Aung T.,Royal Berkshire NHS Foundation Trust |
Haynes R.,Clinical Trial Service Unit and Epidemiological Studies Unit CTSU |
Barton J.,Clinical Trial Service Unit and Epidemiological Studies Unit CTSU |
Cox J.,Clinical Trial Service Unit and Epidemiological Studies Unit CTSU |
And 5 more authors.
Trials | Year: 2016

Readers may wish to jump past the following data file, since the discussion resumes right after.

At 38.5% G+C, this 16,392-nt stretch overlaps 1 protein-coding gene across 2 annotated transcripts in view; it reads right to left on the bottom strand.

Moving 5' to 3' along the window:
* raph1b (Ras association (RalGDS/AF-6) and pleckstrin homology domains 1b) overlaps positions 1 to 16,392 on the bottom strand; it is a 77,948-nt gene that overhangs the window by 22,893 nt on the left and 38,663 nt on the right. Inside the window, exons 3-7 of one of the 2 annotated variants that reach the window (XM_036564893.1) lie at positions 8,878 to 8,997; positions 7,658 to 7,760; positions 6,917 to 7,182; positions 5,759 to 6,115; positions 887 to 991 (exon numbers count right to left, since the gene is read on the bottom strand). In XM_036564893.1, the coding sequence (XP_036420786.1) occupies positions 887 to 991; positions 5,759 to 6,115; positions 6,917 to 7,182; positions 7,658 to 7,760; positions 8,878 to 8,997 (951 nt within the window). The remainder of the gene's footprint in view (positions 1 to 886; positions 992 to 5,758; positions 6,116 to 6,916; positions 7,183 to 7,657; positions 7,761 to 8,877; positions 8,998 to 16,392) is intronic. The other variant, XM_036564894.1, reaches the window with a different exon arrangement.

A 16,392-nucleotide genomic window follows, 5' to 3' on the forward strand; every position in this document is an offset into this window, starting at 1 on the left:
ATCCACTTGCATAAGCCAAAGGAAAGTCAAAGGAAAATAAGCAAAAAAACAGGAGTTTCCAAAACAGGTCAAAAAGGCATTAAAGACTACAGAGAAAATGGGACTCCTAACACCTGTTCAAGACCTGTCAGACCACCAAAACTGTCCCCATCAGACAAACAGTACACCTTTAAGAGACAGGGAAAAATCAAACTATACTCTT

Background: Clinical trials require cost-effective methods for identifying, randomising, and following large numbers of people in order to generate reliable evidence. ASCEND (A Study of Cardiovascular Events iN Diabetes) is a randomised '2 × 2 factorial design' study of aspirin and omega-3 fatty acid supplements for the primary prevention of cardiovascular events in people with diabetes; this study used central disease registers and a mail-based approach to identify, randomise, and follow 15,000 people. In collaboration with UK consultants and general practitioners (GPs), researchers identified potentially eligible people with diabetes from centrally held registers (e.g. for retinopathy screening) and GP-held disease registers. Permission was obtained under section 251 of the National Health Service Act 2006 (previously section 60 of the NHS act 2001) to allow invitation letters to be generated centrally in the name of the holder of the register. In addition, with the collaboration of the National Institutes for Health Research (NIHR) Diabetes and Primary Care Research Networks (DRN and PCRN), general practices sent pre-assembled invitation packs to people with a diagnosis of diabetes. Invitation packs included a cover letter, screening questionnaire (with consent form), information leaflet, and a Freepost envelope. Eligible patients entered a 2-month, pre-randomisation, run-in phase on placebo tablets and were only randomised if they completed a randomisation form and remained willing and eligible at the end of the run-in. Follow-up is ongoing, using mail-based approaches that are being supplemented by central registry data. Results: Information on approximately 600,000 people listed on 58 centrally held diabetes registers was obtained, and 300,188 potentially eligible patients were invited to join the study. In addition, 785 GP practices mailed invitations to 120,875 patients. A further 2,340 potential study participants were identified via other routes. In total, 423,403 people with diabetes were invited to take part; 26,462 entered the 2-month, pre-randomisation, run-in phase; and 15,480 were randomised. Conclusion: If sufficient numbers of potentially eligible patients can be identified centrally and the trial treatments do not require participants to attend clinics, the recruitment and follow-up of patients by mail is feasible and cost-effective. Wider use of these methods could allow more, large, randomised trials to be undertaken successfully and cost-effectively. Trial registration: Current Controlled Trials, ISRCTN60635500 , registered on 14 July 2005 © 2016 Aung et al.